Are we the disciples – so very tired of hearing from needy folks who scream the same plea over and over again. We want them to shut up and go away. We do not want our tranquility disturbed; we don’t want to hear about their need.

Are we like Jesus. We have toomuch to do already! We have our own flock. It is full of people who require our care and attention. We are worn out. Why beg us to do more – and for THOSE people?!!

Or are we instead the Canaanite woman – Caregivers seeking healing for one of our beloveds? Are we dogged in our persistence like she is? Are we courageous and faithful like she is? Is our love so strong that we push through humiliation, shame, fatigue and fear and keep advocating for our dear ones?

Where are you in the story?

Where am I?

I amall three.

Like the disciples, I have wanted difficult people (outside and inside my circle) to shut up (remember Archie Bunker telling Edith - just STIFLE yourself!).Or, sometimes I have caved in and given them what they want to just shut them up. Or my third strategy - I have withdrawn – mostly into work projects.

Healthy boundaries have always been a struggle for me. I’m learning. Slowly.Where is the line between helping and hurting, between encouraging and indulging, what is healthy support that doesn’t foster dependency?

One way I am learning is from being a part of the Shepherd Village senior cohousing project. Shepherd Village, like SPC, is a “school of love”. We have developed ground rules for our work together which say (among other things) that we will listen from the heart and seek to understand, respond respectfully to others concerns, value the person while disagreeing with their idea, speak from the heart, be clear, be kind, be brief, and trust that a solution is possible. The deepening Community is a gift and a challenge.

Like Jesus in the story I have often felt and sometimes said to myself, OH, my hands are already TOO FULL. I have too much to do, too many to care for. Don’t trouble me with your pain or your need.

And like the Canaanite woman, I have sometimes found the ability, energy and courage to first be present to and then advocate for my beloveds. In NAMI’s Family to Family program in 2009, John and I learned about chronic mental health conditions and I began to dissolve my resistance to reality. I found acceptance but it took a while.

As Jesus was doing, we mostly focus on our own agenda and goals and don’t want to be distracted by life RIGHT HERE in this moment. Confronted anyway, we are resistant, resentful, annoyed.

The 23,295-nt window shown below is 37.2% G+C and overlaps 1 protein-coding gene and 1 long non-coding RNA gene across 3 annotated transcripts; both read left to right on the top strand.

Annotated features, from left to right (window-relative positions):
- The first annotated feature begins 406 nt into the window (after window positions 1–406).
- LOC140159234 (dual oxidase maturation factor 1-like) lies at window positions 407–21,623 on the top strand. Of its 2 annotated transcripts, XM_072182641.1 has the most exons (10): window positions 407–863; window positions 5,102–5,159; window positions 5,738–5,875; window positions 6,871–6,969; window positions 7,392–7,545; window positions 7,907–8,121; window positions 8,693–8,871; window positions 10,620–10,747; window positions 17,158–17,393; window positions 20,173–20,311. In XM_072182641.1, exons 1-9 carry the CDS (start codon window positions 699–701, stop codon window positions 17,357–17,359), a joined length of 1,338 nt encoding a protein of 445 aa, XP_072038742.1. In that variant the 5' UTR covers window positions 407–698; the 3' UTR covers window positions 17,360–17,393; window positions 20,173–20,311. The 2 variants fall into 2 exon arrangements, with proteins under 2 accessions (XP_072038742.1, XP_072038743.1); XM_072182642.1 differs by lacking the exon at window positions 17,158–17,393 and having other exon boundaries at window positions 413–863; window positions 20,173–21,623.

In the story, Jesus forgets who his neighbor is. We do too.Whether kinfolk near or far, on opposite sides of the widening political divide, or simply edgy, obnoxious friends or neighbors, all are our kinfolks.Sometimes their persistence helps begin to soften our hearts. Instead of walling them out, something shifts. We come to believe that our differences can strengthen our kinship. We become channels for acceptance and love.

Psalm 133 celebrates community and kinship. In Nan Merrill’s paraphrase Psalms for Praying, she writes

“Behold, how good and pleasant it is

 When brothers and sisters dwell in unity!

It is like vistas seen from atop a mountain one has climbed . . .

Or like the stillness of a sunset after a long day’s work.

It is like a shimmering rainbow, breaking through a summer rain.

When men and women dwell in harmony, the star of Truth appears!”

 Or Peterson’s The Message, last line,

“Yes, that’s where God commands the blessing, ordains eternal life.”

Kinship is true but not easy.

The psalmist says the sunset is enjoyed after a long day’s work. The beauty of the world is best appreciated after a long climb. A rainbow appears after a rain.

In this story, Jesus is as human as we are and shows us that everyone sometimes walls off their boundless,compassionate heart. It is a part of being human. But life keeps calling even when we would rather ignore it. Kinship keeps claiming us even when we wish certain people were not our kin.

The Psalmist urges us to be open to the deep richness of the present moment while still hikingup the mountain. Both are rich parts of being alive and gifted with Love.